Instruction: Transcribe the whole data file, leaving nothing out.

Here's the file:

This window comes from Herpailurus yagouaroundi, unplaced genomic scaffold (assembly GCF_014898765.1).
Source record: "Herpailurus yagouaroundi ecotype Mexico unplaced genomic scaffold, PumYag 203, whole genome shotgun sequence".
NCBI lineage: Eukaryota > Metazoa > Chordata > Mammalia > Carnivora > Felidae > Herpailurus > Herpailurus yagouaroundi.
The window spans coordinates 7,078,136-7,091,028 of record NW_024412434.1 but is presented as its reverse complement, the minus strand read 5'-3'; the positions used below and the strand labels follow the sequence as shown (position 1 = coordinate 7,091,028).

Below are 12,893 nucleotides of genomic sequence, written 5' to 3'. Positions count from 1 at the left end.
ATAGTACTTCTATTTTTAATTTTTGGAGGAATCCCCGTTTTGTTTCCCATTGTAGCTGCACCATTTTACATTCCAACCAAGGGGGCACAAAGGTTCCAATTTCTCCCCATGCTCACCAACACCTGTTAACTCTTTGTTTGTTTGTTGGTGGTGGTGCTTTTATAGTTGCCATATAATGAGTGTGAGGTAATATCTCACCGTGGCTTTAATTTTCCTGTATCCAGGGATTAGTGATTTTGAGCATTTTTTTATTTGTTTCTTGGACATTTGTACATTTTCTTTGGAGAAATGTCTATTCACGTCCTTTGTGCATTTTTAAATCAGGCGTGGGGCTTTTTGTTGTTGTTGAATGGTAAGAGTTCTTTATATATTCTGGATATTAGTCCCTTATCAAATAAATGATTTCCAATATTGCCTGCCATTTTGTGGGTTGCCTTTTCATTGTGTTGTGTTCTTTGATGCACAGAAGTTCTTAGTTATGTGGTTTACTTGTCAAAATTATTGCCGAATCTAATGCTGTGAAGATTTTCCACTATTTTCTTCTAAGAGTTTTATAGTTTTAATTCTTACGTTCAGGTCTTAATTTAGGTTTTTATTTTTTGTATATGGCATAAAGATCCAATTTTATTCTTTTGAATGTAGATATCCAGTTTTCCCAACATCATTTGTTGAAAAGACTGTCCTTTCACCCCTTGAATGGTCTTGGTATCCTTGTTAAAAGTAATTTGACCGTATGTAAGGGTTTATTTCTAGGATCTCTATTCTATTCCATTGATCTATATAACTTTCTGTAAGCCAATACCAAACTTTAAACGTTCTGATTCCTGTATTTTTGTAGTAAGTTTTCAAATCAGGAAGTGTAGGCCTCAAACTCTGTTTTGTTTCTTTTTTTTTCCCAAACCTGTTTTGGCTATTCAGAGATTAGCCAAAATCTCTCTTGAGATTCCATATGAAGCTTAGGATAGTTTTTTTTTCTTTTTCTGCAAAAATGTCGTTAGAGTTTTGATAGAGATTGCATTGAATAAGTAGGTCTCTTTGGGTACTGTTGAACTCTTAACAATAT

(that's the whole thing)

This window comes from Herpailurus yagouaroundi, unplaced genomic scaffold (assembly GCF_014898765.1).
Source record: "Herpailurus yagouaroundi ecotype Mexico unplaced genomic scaffold, PumYag 203, whole genome shotgun sequence".
NCBI lineage: Eukaryota > Metazoa > Chordata > Mammalia > Carnivora > Felidae > Herpailurus > Herpailurus yagouaroundi.
The window spans coordinates 7,078,136-7,091,028 of record NW_024412434.1 but is presented as its reverse complement, the minus strand read 5'-3'; the positions used below and the strand labels follow the sequence as shown (position 1 = coordinate 7,091,028).

Below are 12,893 nucleotides of genomic sequence, written 5' to 3'. Positions count from 1 at the left end.
ATAGTACTTCTATTTTTAATTTTTGGAGGAATCCCCGTTTTGTTTCCCATTGTAGCTGCACCATTTTACATTCCAACCAAGGGGGCACAAAGGTTCCAATTTCTCCCCATGCTCACCAACACCTGTTAACTCTTTGTTTGTTTGTTGGTGGTGGTGCTTTTATAGTTGCCATATAATGAGTGTGAGGTAATATCTCACCGTGGCTTTAATTTTCCTGTATCCAGGGATTAGTGATTTTGAGCATTTTTTTATTTGTTTCTTGGACATTTGTACATTTTCTTTGGAGAAATGTCTATTCACGTCCTTTGTGCATTTTTAAATCAGGCGTGGGGCTTTTTGTTGTTGTTGAATGGTAAGAGTTCTTTATATATTCTGGATATTAGTCCCTTATCAAATAAATGATTTCCAATATTGCCTGCCATTTTGTGGGTTGCCTTTTCATTGTGTTGTGTTCTTTGATGCACAGAAGTTCTTAGTTATGTGGTTTACTTGTCAAAATTATTGCCGAATCTAATGCTGTGAAGATTTTCCACTATTTTCTTCTAAGAGTTTTATAGTTTTAATTCTTACGTTCAGGTCTTAATTTAGGTTTTTATTTTTTGTATATGGCATAAAGATCCAATTTTATTCTTTTGAATGTAGATATCCAGTTTTCCCAACATCATTTGTTGAAAAGACTGTCCTTTCACCCCTTGAATGGTCTTGGTATCCTTGTTAAAAGTAATTTGACCGTATGTAAGGGTTTATTTCTAGGATCTCTATTCTATTCCATTGATCTATATAACTTTCTGTAAGCCAATACCAAACTTTAAACGTTCTGATTCCTGTATTTTTGTAGTAAGTTTTCAAATCAGGAAGTGTAGGCCTCAAACTCTGTTTTGTTTCTTTTTTTTTCCCAAACCTGTTTTGGCTATTCAGAGATTAGCCAAAATCTCTCTTGAGATTCCATATGAAGCTTAGGATAGTTTTTTTTTCTTTTTCTGCAAAAATGTCGTTAGAGTTTTGATAGAGATTGCATTGAATAAGTAGGTCTCTTTGGGTACTGTTGAACTCTTAACAATAT